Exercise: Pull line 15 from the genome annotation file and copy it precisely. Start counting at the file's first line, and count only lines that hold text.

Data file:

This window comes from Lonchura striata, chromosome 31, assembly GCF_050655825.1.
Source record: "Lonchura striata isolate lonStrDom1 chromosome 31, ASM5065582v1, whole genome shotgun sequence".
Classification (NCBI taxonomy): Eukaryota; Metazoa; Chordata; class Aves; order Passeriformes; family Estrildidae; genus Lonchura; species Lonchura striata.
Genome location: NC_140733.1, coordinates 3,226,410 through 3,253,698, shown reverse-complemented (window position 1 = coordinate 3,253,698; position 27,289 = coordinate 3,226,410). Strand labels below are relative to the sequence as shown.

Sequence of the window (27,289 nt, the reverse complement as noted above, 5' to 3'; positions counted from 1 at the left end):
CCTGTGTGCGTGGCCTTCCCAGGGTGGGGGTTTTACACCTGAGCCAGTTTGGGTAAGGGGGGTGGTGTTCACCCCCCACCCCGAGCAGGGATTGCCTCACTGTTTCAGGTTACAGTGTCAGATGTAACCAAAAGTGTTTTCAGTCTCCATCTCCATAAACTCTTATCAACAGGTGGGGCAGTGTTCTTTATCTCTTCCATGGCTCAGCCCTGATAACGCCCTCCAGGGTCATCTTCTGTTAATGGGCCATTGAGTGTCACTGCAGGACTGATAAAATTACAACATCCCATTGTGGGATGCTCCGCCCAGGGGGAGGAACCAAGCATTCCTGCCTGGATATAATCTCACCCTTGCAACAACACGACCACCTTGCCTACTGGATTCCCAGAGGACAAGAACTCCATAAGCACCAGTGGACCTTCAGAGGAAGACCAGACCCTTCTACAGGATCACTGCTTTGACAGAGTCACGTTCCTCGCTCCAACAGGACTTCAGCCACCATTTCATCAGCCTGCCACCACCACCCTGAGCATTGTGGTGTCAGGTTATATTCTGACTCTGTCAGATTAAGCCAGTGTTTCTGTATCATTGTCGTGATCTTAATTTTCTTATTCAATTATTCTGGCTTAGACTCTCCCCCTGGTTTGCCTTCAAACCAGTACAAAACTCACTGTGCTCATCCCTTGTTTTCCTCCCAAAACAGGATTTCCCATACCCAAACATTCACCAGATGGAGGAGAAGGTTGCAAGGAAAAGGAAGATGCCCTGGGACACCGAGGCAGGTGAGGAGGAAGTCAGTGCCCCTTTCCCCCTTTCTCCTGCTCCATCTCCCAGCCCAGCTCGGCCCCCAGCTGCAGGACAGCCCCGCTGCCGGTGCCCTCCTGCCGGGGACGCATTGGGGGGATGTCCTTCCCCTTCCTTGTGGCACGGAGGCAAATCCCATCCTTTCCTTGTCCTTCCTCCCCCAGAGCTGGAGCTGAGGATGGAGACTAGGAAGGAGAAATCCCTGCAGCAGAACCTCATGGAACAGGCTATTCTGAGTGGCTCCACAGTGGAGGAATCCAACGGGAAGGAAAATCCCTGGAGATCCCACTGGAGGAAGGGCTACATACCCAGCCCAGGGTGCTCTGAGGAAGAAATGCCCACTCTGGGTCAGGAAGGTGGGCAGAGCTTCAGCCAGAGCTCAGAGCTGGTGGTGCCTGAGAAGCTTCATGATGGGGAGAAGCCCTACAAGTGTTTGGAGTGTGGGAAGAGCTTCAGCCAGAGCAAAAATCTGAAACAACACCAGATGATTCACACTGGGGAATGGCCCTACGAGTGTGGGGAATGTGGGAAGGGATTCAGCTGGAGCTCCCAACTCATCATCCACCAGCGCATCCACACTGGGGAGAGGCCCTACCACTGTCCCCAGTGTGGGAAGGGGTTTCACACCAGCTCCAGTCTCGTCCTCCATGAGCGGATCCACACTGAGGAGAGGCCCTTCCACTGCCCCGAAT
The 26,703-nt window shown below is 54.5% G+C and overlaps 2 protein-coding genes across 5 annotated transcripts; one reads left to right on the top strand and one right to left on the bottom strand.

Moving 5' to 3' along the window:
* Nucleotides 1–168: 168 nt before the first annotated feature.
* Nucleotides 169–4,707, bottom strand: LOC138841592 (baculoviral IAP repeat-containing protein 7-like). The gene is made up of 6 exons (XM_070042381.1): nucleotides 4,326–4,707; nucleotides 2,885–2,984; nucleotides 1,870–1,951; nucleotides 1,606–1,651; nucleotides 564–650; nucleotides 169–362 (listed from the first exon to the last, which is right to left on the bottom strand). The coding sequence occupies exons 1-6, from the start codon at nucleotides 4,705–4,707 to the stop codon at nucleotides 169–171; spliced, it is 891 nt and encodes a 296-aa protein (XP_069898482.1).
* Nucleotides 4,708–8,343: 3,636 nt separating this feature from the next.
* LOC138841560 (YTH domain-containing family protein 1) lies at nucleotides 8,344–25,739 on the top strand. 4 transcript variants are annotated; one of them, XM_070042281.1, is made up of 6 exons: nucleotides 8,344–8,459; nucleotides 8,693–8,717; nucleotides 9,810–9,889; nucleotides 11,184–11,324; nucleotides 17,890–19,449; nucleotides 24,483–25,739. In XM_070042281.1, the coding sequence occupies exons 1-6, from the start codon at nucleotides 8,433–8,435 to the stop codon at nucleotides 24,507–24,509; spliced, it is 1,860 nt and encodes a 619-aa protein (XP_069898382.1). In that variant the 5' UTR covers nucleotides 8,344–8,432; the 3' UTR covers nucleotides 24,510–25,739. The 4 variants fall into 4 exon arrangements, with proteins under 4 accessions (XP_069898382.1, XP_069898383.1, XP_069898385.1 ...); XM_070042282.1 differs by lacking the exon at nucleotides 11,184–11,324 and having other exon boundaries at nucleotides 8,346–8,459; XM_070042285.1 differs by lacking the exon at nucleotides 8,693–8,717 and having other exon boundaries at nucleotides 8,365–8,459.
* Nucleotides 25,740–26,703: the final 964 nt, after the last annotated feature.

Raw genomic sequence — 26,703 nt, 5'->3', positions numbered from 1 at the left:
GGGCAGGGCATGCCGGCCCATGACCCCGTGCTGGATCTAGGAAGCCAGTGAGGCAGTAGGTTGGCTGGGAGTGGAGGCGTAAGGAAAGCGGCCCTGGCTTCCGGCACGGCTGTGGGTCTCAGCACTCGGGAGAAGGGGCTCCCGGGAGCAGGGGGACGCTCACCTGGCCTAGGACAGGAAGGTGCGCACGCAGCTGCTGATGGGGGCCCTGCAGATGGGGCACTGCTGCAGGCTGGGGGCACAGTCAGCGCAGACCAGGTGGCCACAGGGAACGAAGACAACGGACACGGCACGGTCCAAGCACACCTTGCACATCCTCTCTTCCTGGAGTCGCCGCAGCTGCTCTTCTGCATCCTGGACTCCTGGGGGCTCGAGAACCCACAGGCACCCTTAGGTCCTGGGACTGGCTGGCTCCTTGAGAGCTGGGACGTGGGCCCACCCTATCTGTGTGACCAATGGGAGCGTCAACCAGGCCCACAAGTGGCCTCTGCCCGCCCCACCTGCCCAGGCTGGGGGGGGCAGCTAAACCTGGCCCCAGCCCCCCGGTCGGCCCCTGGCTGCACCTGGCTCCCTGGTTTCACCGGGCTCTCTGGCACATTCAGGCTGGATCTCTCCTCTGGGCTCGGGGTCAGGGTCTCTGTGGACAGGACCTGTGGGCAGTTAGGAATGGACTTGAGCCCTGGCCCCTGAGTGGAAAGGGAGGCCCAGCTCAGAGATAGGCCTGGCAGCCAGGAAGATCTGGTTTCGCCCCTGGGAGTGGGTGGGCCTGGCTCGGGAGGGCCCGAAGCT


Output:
GGGCAGGGCATGCCGGCCCATGACCCCGTGCTGGATCTAGGAAGCCAGTGAGGCAGTAGGTTGGCTGGGAGTGGAGGCGTAAGGAAAGCGGCCCTGGCTTCCGGCACGGCTGTGGGTCTCAGCACTCGGGAGAAGGGGCTCCCGGGAGCAGGGGGACGCTCACCTGGCCTAGGACAGGAAGGTGCGCACGCAGCTGCTGATGGGGGCCCTGCAGATGGGGCACTGCTGCAGGCTGGGGGCACAGTCAGCGCAGACCAGGTGGCCACAGGGAACGAAGACAACGGACACGGCACGGTCCAAGCACACCTTGCACATCCTCTCTTCCTGGAGTCGCCGCAGCTGCTCTTCTGCATCCTGGACTCCTGGGGGCTCGAGAACCCACAGGCACCCTTAGGTCCTGGGACTGGCTGGCTCCTTGAGAGCTGGGACGTGGGCCCACCCTATCTGTGTGACCAATGGGAGCGTCAACCAGGCCCACAAGTGGCCTCTGCCCGCCCCACCTGCCCAGGCTGGGGGGGGCAGCTAAACCTGGCCCCAGCCCCCCGGTCGGCCCCTGGCTGCACCTGGCTCCCTGGTTTCACCGGGCTCTCTGGCACATTCAGGCTGGATCTCTCCTCTGGGCTCGGGGTCAGGGTCTCTGTGGACAGGACCTGTGGGCAGTTAGGAATGGACTTGAGCCCTGGCCCCTGAGTGGAAAGGGAGGCCCAGCTCAGAGATAGGCCTGGCAGCCAGGAAGATCTGGTTTCGCCCCTGGGAGTGGGTGGGCCTGGCTCGGGAGGGCCCGAAGCT